Amounts of up to $2,000 in lost, inactive accounts, whose owners can’t be contacted, will be transferred to the Australian Tax Office.
The Federal Superannuation Minister, Bill Shorten, says this will prevent the value of money in these accounts being eroded by fees and charges.
Interest will also be paid on these accounts, to protect them from inflation.
Mr Shorten explains, too, that Australia’s superannuation funds struck a difficulty with capital gains tax, when they came to distributing money to the beneficiaries of fund members who have died.
Investment earnings that superannuation funds get, on assets that support pensions, are exempt from tax.
However a draft ruling, issued by the Tax Office last year, led to some uncertainty on this point.
“To address these concerns, the Government will amend the law to allow the pension earnings tax exemption to continue following the death of a pension recipient until the deceased member’s benefits have been paid out of the fund,” Mr Shorten said.
The government is also planning to curb superannuation fund fees by pushing the superannuation industry even further along the path to full digital processing.
Processing superannuation transactions manually costs between $5 and $10 each.
Digital transactions, though, cost between 5 and 15 cents each.
Naturally, it is you, the individual fund member who eventually picks up the cost of these transactions, either way.
The really big movement in Australia’s superannuation system, though, will start on July 1 next year,.
That’s when the superannuation guarantee levy will gradually begin moving from its present level of 9 per cent, to 12 per cent of pay.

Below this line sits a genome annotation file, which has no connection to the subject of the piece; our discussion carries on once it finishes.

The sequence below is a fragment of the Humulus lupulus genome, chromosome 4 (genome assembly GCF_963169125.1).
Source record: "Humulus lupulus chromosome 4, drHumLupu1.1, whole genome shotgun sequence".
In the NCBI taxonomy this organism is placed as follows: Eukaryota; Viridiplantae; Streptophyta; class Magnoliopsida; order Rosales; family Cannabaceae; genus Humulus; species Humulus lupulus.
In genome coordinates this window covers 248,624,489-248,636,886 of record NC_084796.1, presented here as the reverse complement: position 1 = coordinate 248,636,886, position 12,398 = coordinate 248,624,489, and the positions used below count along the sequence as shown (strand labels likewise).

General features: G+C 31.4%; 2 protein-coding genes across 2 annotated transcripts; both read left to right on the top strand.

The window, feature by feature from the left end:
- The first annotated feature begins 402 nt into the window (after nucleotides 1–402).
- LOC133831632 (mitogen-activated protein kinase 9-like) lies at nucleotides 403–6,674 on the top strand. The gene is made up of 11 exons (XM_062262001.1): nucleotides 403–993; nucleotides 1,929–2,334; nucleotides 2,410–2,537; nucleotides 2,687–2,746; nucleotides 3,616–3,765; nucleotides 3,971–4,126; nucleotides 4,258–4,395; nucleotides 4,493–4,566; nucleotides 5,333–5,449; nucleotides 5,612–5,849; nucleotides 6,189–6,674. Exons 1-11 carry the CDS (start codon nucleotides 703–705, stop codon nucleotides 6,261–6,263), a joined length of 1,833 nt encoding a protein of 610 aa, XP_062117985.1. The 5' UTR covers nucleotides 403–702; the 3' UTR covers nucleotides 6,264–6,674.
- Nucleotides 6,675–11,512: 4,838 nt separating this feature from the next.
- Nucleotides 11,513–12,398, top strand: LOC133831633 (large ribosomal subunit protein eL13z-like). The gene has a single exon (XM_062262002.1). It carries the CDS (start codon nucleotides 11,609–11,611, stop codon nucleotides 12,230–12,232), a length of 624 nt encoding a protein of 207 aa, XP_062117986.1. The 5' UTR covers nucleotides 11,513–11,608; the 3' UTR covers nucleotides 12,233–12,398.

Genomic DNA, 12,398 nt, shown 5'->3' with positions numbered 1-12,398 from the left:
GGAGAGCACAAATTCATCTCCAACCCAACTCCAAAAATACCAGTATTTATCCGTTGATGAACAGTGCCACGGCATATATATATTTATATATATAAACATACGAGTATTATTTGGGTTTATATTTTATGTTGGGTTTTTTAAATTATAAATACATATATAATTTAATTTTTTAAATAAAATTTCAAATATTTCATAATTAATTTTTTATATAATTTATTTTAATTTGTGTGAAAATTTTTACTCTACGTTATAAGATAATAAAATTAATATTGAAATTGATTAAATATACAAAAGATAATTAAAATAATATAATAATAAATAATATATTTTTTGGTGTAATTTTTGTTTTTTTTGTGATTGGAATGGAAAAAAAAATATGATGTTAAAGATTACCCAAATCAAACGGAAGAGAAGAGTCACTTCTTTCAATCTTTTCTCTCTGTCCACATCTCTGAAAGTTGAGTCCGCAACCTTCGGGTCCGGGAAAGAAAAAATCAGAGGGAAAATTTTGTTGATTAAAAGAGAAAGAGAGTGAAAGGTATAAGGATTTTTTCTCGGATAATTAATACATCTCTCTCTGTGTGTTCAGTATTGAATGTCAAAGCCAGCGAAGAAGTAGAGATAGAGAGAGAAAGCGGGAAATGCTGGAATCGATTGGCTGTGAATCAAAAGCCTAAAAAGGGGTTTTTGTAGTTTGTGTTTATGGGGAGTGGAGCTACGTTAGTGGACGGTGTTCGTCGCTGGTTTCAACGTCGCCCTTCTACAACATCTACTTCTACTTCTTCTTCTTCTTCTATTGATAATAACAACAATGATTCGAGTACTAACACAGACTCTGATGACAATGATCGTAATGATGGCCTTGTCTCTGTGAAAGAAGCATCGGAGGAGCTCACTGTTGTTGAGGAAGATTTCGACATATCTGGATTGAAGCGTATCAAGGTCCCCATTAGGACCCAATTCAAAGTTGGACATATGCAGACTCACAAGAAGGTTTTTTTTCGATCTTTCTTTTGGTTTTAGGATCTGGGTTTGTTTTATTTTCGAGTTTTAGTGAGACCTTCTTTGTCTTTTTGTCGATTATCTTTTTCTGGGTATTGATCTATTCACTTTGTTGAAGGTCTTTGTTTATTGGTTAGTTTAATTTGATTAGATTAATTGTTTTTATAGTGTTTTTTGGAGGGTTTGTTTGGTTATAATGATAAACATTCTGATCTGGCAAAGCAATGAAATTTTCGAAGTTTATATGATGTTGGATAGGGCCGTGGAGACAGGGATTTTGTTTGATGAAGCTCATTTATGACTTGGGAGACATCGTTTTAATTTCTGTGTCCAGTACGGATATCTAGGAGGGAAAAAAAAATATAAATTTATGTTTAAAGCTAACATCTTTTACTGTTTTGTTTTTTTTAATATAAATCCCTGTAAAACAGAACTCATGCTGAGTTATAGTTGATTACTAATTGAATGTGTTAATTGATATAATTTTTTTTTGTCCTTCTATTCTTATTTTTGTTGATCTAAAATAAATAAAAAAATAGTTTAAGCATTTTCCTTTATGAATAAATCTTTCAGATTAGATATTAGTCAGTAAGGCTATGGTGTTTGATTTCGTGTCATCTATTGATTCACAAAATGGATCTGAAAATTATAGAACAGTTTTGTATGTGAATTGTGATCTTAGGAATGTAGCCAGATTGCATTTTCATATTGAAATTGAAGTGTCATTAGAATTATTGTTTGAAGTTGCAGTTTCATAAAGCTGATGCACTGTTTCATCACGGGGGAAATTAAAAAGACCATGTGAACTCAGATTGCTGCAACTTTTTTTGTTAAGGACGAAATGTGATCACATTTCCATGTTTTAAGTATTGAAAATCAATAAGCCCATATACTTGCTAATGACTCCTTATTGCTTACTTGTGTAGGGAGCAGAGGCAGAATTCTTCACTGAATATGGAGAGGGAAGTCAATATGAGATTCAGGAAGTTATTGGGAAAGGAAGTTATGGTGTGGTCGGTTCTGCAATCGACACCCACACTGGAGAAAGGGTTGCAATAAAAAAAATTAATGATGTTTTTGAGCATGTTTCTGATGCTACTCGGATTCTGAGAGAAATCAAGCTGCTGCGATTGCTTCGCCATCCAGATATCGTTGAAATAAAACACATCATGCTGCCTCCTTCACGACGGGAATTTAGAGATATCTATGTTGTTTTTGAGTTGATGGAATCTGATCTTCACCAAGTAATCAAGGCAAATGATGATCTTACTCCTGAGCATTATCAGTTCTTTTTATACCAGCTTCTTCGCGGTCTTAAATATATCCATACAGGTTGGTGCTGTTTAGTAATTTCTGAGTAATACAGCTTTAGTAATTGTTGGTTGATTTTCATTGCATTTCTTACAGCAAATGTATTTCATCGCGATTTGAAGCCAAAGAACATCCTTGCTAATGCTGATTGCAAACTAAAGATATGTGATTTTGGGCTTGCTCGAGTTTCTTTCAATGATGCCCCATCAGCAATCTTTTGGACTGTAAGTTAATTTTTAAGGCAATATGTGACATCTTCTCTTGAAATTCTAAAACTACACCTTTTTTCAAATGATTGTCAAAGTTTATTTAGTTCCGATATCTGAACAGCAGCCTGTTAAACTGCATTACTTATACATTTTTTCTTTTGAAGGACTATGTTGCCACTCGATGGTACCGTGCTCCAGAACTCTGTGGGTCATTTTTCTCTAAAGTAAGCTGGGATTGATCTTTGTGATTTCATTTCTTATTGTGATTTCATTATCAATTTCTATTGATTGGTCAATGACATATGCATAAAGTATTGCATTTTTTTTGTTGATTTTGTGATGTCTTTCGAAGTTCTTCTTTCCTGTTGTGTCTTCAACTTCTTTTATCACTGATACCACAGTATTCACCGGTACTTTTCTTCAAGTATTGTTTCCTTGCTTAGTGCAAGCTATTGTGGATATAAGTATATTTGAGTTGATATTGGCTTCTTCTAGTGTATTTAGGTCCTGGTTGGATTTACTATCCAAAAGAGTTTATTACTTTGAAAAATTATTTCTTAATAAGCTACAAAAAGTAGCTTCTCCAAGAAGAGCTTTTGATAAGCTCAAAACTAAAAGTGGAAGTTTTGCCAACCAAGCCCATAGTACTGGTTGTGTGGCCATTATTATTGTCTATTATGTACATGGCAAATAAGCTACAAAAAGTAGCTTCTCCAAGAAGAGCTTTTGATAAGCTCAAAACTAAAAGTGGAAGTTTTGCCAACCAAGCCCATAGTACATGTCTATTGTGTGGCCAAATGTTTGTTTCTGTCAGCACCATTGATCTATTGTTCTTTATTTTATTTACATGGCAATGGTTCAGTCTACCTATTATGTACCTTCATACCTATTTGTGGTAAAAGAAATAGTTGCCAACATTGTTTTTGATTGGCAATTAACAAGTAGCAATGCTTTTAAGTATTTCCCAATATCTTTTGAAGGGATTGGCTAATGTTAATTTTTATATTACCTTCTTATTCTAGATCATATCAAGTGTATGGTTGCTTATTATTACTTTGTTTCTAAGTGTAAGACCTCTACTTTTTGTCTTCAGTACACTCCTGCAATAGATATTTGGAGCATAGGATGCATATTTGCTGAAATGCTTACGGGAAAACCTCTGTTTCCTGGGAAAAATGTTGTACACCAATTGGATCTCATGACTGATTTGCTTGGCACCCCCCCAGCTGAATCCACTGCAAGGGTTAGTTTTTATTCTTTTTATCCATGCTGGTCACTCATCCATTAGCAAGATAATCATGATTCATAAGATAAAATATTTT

by Alan Thornhill
Business is looking for a “broader and more fundamental” review of Australia’s company tax system.
The Australian Industry group made that declaration today, after a government working party failed to agree on limited reforms it had been asked to study.
The group’s chief executive, Innes Willox, said: “The Ai Group is relieved that the Business Tax Working Group has recommended that the Research and Development Tax Incentive should not be scaled back to pay for a small reduction in the company tax rate.
“ As we argued in our submission to the Review, this measure would have detracted from longer-term economic activity by much more than activity would have been boosted by the small rate cut its removal could have financed,” Mr Willox said.
”We are however disappointed that the decision to cut short the Business Tax Working Group’s deliberations means that the modeling foreshadowed by the Working Group was not completed,” he added.